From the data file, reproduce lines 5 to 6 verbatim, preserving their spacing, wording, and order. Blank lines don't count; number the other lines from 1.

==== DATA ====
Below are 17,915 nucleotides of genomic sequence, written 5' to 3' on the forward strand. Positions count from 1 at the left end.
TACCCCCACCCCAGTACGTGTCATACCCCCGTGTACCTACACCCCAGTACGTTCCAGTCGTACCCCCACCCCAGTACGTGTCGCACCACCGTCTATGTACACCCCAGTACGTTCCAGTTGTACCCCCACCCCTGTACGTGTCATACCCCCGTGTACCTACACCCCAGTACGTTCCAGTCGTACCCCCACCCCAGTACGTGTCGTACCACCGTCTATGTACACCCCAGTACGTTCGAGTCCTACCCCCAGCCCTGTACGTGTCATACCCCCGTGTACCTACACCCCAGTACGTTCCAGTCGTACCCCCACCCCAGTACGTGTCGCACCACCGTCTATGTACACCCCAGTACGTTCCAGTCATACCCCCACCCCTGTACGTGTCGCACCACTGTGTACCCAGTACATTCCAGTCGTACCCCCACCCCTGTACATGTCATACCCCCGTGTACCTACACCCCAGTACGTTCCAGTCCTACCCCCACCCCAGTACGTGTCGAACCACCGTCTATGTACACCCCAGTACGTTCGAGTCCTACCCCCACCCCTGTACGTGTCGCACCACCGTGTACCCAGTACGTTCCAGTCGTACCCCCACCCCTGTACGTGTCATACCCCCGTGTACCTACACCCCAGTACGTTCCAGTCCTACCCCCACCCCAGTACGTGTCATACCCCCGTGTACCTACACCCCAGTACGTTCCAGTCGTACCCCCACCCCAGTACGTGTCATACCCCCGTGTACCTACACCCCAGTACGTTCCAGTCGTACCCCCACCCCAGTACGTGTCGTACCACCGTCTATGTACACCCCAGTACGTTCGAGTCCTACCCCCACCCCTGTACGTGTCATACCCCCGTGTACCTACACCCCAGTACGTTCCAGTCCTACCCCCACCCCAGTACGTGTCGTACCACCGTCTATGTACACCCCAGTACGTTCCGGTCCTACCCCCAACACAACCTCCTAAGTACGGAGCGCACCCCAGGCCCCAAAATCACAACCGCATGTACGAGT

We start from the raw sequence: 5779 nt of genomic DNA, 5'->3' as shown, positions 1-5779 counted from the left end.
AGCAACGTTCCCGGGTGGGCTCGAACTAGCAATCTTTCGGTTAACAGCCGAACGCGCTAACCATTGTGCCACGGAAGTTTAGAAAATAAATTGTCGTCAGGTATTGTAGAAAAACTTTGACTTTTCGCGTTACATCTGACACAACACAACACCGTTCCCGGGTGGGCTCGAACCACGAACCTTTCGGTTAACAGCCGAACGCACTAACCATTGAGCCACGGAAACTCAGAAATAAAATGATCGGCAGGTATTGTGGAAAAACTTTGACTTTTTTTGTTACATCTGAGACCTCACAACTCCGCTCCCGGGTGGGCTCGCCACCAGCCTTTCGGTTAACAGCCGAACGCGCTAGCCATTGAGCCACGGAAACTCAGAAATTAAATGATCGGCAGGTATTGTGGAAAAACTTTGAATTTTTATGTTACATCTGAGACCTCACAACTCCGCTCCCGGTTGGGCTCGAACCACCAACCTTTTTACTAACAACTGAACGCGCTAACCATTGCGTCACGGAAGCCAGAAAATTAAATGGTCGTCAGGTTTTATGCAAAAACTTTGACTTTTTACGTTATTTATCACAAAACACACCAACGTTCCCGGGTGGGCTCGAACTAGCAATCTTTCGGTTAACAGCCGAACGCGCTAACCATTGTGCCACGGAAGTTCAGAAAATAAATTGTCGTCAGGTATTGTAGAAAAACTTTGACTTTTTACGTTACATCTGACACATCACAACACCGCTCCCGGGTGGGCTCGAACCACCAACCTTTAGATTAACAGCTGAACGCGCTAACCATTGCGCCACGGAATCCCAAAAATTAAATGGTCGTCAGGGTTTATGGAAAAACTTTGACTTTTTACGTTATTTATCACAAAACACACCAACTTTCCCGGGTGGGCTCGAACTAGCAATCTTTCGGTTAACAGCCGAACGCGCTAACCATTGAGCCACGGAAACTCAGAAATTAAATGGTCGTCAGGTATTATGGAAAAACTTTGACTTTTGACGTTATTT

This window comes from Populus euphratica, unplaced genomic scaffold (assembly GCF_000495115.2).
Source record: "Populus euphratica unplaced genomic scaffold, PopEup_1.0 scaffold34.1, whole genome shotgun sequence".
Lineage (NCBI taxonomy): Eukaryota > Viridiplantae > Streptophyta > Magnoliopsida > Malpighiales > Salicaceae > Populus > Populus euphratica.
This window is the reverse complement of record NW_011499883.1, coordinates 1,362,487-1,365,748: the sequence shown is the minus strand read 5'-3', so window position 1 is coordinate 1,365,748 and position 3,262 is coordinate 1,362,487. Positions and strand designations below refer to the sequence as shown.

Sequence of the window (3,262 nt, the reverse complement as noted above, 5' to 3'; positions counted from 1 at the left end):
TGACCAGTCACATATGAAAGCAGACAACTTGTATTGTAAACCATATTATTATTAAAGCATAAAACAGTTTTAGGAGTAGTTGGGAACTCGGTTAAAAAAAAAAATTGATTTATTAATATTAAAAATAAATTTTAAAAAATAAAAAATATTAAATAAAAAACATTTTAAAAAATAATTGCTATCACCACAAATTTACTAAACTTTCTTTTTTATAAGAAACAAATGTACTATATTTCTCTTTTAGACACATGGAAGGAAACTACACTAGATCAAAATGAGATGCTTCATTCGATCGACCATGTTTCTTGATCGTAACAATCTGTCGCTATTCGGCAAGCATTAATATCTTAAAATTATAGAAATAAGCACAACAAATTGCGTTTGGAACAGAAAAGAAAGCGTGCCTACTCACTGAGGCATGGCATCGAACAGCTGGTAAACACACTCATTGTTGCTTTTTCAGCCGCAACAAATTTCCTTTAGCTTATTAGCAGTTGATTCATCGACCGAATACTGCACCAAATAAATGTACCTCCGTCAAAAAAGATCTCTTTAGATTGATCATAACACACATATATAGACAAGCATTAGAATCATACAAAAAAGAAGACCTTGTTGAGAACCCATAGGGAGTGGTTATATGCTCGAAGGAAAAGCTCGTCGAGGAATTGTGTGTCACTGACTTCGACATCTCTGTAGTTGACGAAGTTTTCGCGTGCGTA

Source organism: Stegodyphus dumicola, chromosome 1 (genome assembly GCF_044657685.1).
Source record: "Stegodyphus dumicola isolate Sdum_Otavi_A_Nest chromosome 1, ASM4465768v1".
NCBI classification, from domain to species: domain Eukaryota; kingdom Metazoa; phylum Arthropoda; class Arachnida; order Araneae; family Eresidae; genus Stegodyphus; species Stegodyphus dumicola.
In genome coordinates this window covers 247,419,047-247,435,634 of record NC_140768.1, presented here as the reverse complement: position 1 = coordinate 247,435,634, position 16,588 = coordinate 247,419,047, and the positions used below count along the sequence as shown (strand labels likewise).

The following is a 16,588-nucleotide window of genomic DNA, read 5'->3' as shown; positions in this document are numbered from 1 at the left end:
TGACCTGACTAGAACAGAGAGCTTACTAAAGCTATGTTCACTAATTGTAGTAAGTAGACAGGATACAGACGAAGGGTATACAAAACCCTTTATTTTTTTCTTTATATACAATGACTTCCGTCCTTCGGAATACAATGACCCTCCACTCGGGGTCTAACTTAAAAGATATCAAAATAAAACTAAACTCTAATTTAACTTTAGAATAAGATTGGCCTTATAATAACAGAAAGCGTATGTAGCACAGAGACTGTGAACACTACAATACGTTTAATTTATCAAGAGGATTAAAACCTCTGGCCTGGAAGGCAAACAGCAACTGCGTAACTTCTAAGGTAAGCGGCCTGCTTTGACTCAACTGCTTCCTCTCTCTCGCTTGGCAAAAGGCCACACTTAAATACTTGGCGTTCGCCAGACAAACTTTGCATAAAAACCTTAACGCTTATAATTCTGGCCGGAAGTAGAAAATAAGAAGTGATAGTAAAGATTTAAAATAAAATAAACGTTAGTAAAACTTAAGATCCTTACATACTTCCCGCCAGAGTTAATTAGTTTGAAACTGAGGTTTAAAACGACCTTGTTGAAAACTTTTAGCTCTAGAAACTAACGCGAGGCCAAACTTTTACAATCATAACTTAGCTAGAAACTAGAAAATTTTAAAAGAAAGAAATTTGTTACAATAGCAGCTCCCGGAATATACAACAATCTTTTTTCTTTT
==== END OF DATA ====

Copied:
This window comes from Populus euphratica, unplaced genomic scaffold (assembly GCF_000495115.2).
Source record: "Populus euphratica unplaced genomic scaffold, PopEup_1.0 scaffold34.1, whole genome shotgun sequence".